Airbag

Airbags serve as a Supplemental Restraint System (SRS), which is secondary to the seatbelt system.

Sensing and evaluating a crash

  • What happens in a crash

    When a crash happens,

    sensors 1

    send data to the

    ACU 2

    (Airbag Control Unit), which decides to deploy the airbags. Once the decision is made, the ACU instructs the

    inflator 3

    to initiate. Inflators either burn fuel to create gas, or heat expandable gas, which fills the

    bag 4

    .

    The deployment process usually happens in under 0.03 seconds. That's about ten times faster than the blink of an average human eye!

Sensing and evaluating a crash

Crash sensors located throughout the vehicle collect information and send it to the ACU. Most modern crash sensors are microelectromechanical systems (MEMS), which are tiny devices that detect mechanical stress and convert it into an electrical signal.

  • Pressure sensors

    The pressure sensors use a force collector, such as a spring or diaphragm, to determine the amount of pressure being applied and convert the pressure into an electrical signal.

    2 Front crash sensors

    and

    3 Side crash sensors

    are similar in design and function, and detect external forces.

    The

    4 Seat occupancy sensor

    uses a silicone bladder on top of a pressure sensor to sense the weight of the passenger. If a passenger is detected, the sensor sends a signal to the ACU, and the corresponding airbag is deployed.
  • 1 Wheel speed sensors

    Wheel speed sensors use a toothed wheel attached to the vehicle’s wheel and a magnet surrounded by a coil to determine wheel speed. As the teeth pass by the magnet, the magnetic field fluxes and creates a current.

  • 5 ACU

    The ACU consists of a processor core, memory, inputs, and outputs. It uses a logic gate programmed with algorithms to "decide" whether to deploy the airbags. If the resulting velocity and acceleration of a crash surpasses a set threshold, the ACU sends a signal to the inflation unit of the airbags. The ACU also performs regular diagnostics and, in most modern cars, contains a "black box" or Event Data Recorder (EDR) that saves crash information.

  • 6 Accelerometer

    The accelerometer detects changes in acceleration by measuring the displacement of a small mass, and then converting the movement into an electrical signal. Frontal crashes cause rapid deceleration, while side crashes cause rapid acceleration.

  • 7 Gyroscope

    A vibrating gyroscope senses angular velocity (change in rotational angle over time) by measuring the directional change of vibration (as the vehicle’s orientation rotates) in the mechanical structures and converting the movement into an electrical signal.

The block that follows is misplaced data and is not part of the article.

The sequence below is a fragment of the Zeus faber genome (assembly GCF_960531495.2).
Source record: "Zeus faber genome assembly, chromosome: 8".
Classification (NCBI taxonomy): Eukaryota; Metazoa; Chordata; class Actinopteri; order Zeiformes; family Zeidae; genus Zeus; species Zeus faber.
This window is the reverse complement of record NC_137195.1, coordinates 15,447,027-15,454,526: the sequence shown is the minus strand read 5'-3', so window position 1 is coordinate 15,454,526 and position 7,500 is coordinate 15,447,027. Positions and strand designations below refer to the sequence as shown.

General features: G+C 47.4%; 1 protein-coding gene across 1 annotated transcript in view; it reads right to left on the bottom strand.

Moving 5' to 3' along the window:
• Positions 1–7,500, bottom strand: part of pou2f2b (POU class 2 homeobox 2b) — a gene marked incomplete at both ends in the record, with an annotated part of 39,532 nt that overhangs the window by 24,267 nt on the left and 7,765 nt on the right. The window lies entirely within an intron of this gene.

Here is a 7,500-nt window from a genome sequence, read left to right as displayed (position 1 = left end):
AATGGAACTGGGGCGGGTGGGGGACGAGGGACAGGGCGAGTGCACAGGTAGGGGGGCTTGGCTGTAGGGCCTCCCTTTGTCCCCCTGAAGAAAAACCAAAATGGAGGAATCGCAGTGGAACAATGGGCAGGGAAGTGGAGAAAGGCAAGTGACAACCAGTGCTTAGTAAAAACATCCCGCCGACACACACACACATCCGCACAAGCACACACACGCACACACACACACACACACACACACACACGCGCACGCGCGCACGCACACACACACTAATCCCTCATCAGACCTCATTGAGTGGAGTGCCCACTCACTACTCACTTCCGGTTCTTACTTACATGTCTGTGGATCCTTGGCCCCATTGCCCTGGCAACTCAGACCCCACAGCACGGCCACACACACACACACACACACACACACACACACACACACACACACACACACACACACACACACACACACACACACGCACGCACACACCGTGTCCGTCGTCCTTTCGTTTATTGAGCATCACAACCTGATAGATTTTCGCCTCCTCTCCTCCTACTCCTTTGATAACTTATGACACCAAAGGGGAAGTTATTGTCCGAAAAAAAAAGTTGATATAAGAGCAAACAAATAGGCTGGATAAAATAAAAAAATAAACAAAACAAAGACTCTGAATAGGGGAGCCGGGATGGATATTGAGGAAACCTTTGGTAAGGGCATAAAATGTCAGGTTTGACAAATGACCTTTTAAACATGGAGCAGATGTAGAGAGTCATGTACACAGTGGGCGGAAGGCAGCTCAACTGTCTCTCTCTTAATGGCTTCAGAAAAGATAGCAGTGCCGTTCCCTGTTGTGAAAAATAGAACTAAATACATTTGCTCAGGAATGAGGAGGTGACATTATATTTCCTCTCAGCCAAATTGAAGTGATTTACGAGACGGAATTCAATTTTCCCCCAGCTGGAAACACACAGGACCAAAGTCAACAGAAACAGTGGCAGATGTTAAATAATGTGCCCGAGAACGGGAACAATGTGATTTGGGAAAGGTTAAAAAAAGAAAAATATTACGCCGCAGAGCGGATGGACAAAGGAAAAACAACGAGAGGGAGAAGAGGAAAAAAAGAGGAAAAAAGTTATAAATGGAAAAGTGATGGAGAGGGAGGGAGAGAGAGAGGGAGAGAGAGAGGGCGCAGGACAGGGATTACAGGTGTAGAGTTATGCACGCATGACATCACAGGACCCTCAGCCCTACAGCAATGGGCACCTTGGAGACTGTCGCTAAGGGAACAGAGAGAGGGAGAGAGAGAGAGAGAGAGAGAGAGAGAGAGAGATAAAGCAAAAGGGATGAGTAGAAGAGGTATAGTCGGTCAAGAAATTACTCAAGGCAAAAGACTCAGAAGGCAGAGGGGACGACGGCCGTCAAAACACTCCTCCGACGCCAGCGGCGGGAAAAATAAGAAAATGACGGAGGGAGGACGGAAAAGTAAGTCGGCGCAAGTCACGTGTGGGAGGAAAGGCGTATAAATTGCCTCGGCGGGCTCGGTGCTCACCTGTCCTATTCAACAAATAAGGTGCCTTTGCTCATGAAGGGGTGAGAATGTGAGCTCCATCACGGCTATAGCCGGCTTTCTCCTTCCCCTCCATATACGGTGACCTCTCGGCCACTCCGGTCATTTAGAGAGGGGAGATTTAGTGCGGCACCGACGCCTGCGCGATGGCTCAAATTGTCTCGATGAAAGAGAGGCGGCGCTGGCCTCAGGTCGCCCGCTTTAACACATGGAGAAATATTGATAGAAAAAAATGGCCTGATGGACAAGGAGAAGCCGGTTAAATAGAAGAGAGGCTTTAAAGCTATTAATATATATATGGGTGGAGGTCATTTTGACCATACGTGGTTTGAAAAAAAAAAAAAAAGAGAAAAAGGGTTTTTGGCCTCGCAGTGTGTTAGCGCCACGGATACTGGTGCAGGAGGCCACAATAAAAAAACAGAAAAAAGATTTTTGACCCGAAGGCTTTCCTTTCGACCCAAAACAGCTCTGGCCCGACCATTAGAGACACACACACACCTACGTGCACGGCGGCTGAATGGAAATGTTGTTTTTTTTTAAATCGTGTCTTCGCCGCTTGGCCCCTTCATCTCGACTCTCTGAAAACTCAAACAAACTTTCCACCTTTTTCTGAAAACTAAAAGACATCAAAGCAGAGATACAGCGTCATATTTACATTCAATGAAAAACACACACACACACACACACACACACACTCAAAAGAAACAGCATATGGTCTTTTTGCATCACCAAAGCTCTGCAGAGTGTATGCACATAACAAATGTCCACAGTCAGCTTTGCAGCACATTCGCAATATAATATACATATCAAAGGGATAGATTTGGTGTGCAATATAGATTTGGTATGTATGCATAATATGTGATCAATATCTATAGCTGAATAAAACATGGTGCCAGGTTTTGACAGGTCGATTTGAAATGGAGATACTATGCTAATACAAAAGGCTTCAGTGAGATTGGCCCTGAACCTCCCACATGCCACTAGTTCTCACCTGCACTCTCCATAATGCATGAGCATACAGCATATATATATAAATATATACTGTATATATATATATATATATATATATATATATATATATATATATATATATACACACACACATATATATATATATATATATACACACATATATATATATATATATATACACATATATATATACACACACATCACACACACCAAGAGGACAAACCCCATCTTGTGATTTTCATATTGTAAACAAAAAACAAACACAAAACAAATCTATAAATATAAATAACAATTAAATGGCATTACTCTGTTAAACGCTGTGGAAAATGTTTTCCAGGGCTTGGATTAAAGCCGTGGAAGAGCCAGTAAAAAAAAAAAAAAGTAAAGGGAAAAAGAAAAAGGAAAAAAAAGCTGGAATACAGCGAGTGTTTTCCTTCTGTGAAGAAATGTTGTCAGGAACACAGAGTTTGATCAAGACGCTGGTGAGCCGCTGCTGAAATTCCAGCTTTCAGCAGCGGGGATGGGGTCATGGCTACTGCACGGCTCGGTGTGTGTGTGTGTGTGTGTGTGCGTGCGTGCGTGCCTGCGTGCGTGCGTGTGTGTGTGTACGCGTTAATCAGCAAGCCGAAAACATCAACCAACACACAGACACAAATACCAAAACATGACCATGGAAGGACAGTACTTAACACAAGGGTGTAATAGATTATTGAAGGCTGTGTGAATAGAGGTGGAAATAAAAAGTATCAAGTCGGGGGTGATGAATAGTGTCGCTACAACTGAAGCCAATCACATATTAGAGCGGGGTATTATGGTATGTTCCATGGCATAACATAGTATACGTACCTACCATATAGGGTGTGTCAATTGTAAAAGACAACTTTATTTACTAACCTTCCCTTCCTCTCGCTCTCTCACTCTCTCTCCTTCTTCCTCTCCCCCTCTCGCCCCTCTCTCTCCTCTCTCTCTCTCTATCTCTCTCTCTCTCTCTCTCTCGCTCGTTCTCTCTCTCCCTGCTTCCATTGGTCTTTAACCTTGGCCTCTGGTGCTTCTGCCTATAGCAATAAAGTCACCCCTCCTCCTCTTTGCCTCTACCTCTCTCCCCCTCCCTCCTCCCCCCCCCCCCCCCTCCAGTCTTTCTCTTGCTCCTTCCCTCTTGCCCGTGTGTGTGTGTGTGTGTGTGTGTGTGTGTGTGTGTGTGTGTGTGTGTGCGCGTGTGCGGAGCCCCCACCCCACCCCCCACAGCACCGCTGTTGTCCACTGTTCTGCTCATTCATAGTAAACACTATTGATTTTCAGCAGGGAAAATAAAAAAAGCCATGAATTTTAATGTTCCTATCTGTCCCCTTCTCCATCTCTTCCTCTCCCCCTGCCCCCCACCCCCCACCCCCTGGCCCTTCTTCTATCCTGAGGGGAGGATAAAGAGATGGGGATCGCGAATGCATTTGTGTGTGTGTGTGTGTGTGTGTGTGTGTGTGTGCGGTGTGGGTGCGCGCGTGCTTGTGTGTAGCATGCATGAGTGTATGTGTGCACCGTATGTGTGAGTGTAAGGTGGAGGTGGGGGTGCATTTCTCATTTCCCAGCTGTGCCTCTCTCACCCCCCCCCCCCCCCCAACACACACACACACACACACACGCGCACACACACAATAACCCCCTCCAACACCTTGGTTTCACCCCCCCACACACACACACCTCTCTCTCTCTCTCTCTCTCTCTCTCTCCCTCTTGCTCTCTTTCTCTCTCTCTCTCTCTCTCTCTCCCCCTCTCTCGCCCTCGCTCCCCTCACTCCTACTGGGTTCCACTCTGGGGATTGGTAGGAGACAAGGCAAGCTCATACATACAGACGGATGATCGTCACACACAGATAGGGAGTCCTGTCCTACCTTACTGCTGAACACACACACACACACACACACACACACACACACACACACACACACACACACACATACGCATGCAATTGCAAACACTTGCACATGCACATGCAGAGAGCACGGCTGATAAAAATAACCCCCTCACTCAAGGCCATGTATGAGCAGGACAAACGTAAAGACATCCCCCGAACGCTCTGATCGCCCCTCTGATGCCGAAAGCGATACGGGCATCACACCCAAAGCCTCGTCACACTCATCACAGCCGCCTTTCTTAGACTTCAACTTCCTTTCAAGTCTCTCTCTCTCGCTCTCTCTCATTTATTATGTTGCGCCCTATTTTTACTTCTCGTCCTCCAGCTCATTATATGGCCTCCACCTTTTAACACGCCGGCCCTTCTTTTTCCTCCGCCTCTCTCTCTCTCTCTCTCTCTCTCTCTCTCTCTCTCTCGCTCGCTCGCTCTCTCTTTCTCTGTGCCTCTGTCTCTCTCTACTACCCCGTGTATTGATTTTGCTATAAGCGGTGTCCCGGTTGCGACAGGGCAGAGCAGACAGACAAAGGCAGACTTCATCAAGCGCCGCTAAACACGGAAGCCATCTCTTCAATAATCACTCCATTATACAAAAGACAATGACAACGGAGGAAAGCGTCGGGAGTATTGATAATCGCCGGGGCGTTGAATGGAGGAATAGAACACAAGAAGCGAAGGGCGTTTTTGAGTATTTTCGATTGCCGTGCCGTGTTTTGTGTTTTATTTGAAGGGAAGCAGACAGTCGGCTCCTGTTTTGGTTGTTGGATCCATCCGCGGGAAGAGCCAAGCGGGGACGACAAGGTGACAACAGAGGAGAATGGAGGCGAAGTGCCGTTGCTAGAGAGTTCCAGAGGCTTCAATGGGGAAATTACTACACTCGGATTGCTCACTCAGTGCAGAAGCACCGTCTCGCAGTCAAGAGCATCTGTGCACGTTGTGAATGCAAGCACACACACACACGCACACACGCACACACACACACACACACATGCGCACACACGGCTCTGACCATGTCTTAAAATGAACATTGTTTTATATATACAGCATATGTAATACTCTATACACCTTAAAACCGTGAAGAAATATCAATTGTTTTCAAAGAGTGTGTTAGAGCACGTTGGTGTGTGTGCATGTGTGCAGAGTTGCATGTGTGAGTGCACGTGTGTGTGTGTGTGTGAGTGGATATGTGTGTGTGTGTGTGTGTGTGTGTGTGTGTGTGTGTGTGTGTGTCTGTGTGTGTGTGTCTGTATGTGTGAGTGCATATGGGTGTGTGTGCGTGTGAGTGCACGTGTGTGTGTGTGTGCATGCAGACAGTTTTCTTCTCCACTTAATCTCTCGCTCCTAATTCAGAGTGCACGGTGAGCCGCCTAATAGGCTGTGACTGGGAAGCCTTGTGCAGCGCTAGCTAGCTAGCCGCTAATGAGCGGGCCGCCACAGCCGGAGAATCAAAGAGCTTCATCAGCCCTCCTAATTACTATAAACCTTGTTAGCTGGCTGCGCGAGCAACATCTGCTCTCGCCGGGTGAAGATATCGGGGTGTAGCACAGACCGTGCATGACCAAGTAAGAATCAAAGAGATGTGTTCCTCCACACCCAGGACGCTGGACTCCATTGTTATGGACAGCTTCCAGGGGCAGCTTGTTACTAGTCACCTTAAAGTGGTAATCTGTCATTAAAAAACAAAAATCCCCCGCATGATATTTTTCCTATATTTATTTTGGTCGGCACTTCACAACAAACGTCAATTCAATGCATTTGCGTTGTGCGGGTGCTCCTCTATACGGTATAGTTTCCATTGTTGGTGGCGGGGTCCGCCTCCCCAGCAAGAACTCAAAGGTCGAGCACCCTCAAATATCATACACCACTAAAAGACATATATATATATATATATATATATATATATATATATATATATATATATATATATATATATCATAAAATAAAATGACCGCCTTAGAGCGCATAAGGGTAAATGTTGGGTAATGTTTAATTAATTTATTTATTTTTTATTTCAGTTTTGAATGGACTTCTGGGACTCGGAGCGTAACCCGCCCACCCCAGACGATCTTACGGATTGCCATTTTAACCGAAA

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Airbag inflation

The inflation unit inflates the airbags, which then slightly deflate to cushion the occupants of the vehicle. Pyrotechnical and heated gas inflators are the main types that are used. On average, the entire inflation process takes only 10-15 milliseconds (0.01 – 0.015 seconds).

  • Pyrotechnical inflator

    • 1 Initiator

      The initiator is an electric match, which is a bridgewire (an electrical conductor) wrapped in combustible material. Electrical currents heat up the bridgewire, which ignites the combustible material.

    • 2 Propellant

      The initiator heats a solid propellant that rapidly decomposes and produces nitrogen gas. The most common propellant chemicals used are phase-stabilized ammonium nitrate and nitroguanidine.

      Nitroguanidine, for example, could break down something like this: CH4N4O2 (nitroguanidine) 2N2 (nitrogen gas) + CO2 (carbon dioxide) + 2H2 (hydrogen gas). The gas that fills the bag (nitrogen), nitrogen, and the byproducts exit through metal mesh filters (which cool and remove particles from the gas) and into the airbag.

  • Heated gas inflator (HGI)

    • 3 Initiator

      Similar to pyrotechnical inflators, the initiator in HGIs is also an electric match.

    • 4 Compressed gas cylinder

      The compressed gas consists of hydrogen, oxygen, and nitrogen.

    • 5 First burst disk

      The initiator ruptures the first burst disk and heats the compressed gas.

    • 6 Second burst disk

      The internal pressure increases enough to rupture the second burst disk.

    • 7 Diffuser

      The heated gas exits the cylinder through the diffuser and into the airbag.


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Airbag

  • 1 Woven nylon fabric

  • 2 Powder

    The airbag assembly usually contains talcum powder or cornstarch as a lubricant so the airbag doesn’t get stuck on deployment.

  • 3 Storage

    Airbags are folded and stored in a compartment inside the vehicle, which has designated seams that tear open during deployment.

  • 4 Vents

    Airbags have vents in the back that allow them to slightly deflate and cushion the vehicle’s occupant as they make contact with it.

Types of airbags

The location and purpose of airbags determine their shapes, sizes, firmness, and how quickly they inflate.

  • 1 Front airbags

    Front airbags inflate at a rate determined by seat occupancy and crash severity.

  • 2 Side airbags

    Side torso airbags have a lower, firmer chamber to support the pelvis and an upper, softer chamber to cushion the ribcage.

    Side curtain airbags stay inflated for several seconds to protect occupants if the vehicle rolls over.

  • 3 Knee airbags

    Knee airbags specifically prevent knees from shattering on impact.

  • 4 Center airbags

    Center airbags prevent impact between the driver and passenger or between the rear passengers.

  • 5 Seatbelt airbags

    Inflatable seatbelts increase the surface area against an occupant’s body to reduce injury.

References
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